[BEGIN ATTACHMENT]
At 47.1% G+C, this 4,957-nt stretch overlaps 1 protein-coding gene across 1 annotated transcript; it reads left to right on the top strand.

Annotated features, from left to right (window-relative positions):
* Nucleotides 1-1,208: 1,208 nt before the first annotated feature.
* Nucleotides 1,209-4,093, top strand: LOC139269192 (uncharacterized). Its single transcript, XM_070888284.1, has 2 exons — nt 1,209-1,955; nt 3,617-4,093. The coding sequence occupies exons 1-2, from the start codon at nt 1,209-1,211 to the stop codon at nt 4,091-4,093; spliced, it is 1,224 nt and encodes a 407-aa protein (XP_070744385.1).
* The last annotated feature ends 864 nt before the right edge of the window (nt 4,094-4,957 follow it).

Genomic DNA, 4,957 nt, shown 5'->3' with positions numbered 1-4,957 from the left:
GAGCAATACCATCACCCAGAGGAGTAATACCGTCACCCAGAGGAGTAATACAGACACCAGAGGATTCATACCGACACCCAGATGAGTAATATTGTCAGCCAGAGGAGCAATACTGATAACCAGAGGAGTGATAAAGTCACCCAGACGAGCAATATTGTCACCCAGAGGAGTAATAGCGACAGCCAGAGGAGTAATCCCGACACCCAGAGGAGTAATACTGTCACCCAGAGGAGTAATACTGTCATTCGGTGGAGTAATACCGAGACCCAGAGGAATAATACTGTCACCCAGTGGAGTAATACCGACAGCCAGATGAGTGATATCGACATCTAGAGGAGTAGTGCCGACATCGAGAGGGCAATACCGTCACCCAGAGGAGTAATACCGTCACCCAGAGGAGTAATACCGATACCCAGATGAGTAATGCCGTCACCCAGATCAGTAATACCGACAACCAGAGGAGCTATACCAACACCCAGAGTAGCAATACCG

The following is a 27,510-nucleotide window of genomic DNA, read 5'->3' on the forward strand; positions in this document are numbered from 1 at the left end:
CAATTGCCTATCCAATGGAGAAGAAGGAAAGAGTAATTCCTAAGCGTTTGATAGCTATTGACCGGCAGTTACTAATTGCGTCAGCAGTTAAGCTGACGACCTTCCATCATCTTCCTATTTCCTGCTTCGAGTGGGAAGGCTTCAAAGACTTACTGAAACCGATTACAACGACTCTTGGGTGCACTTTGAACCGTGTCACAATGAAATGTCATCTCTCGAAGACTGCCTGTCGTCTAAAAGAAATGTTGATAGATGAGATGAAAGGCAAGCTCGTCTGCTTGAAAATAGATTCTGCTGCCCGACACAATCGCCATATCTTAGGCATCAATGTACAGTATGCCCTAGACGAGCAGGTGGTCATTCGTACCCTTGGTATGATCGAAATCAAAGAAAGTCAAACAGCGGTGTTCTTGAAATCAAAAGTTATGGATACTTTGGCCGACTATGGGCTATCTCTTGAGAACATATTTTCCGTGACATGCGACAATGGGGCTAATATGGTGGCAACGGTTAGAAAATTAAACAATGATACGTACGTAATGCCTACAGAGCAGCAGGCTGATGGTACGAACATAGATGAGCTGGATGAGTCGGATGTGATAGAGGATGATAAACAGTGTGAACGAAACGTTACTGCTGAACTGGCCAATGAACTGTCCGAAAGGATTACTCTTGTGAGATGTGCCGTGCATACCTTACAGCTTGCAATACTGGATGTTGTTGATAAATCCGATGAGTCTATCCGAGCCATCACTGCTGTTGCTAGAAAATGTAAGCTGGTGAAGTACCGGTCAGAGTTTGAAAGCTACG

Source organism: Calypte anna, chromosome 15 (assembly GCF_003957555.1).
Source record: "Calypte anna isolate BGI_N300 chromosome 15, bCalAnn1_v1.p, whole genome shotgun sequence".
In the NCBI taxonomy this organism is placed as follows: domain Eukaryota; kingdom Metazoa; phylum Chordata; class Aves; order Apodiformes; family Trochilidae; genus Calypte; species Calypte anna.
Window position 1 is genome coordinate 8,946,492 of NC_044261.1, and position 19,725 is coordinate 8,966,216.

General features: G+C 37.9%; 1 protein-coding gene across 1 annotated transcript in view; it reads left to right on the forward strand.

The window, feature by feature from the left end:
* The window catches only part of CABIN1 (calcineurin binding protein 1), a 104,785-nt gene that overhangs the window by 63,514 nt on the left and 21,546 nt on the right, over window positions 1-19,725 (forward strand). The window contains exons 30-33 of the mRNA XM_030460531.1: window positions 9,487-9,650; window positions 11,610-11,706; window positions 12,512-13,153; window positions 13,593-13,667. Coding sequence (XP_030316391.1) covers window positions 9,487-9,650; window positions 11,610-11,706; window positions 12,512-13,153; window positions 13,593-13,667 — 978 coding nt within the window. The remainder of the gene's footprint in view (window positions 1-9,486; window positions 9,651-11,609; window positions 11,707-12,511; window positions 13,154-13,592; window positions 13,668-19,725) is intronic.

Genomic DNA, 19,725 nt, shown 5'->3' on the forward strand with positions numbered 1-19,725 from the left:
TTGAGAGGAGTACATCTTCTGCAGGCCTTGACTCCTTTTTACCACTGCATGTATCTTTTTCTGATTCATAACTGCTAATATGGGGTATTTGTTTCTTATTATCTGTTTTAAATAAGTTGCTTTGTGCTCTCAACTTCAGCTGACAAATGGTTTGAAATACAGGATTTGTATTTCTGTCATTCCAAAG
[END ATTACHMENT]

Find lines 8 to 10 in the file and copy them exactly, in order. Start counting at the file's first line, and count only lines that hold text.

The following is a 27,510-nucleotide window of genomic DNA, read 5'->3' on the forward strand; positions in this document are numbered from 1 at the left end:
CAATTGCCTATCCAATGGAGAAGAAGGAAAGAGTAATTCCTAAGCGTTTGATAGCTATTGACCGGCAGTTACTAATTGCGTCAGCAGTTAAGCTGACGACCTTCCATCATCTTCCTATTTCCTGCTTCGAGTGGGAAGGCTTCAAAGACTTACTGAAACCGATTACAACGACTCTTGGGTGCACTTTGAACCGTGTCACAATGAAATGTCATCTCTCGAAGACTGCCTGTCGTCTAAAAGAAATGTTGATAGATGAGATGAAAGGCAAGCTCGTCTGCTTGAAAATAGATTCTGCTGCCCGACACAATCGCCATATCTTAGGCATCAATGTACAGTATGCCCTAGACGAGCAGGTGGTCATTCGTACCCTTGGTATGATCGAAATCAAAGAAAGTCAAACAGCGGTGTTCTTGAAATCAAAAGTTATGGATACTTTGGCCGACTATGGGCTATCTCTTGAGAACATATTTTCCGTGACATGCGACAATGGGGCTAATATGGTGGCAACGGTTAGAAAATTAAACAATGATACGTACGTAATGCCTACAGAGCAGCAGGCTGATGGTACGAACATAGATGAGCTGGATGAGTCGGATGTGATAGAGGATGATAAACAGTGTGAACGAAACGTTACTGCTGAACTGGCCAATGAACTGTCCGAAAGGATTACTCTTGTGAGATGTGCCGTGCATACCTTACAGCTTGCAATACTGGATGTTGTTGATAAATCCGATGAGTCTATCCGAGCCATCACTGCTGTTGCTAGAAAATGTAAGCTGGTGAAGTACCGGTCAGAGTTTGAAAGCTACG

Source organism: Calypte anna, chromosome 15 (assembly GCF_003957555.1).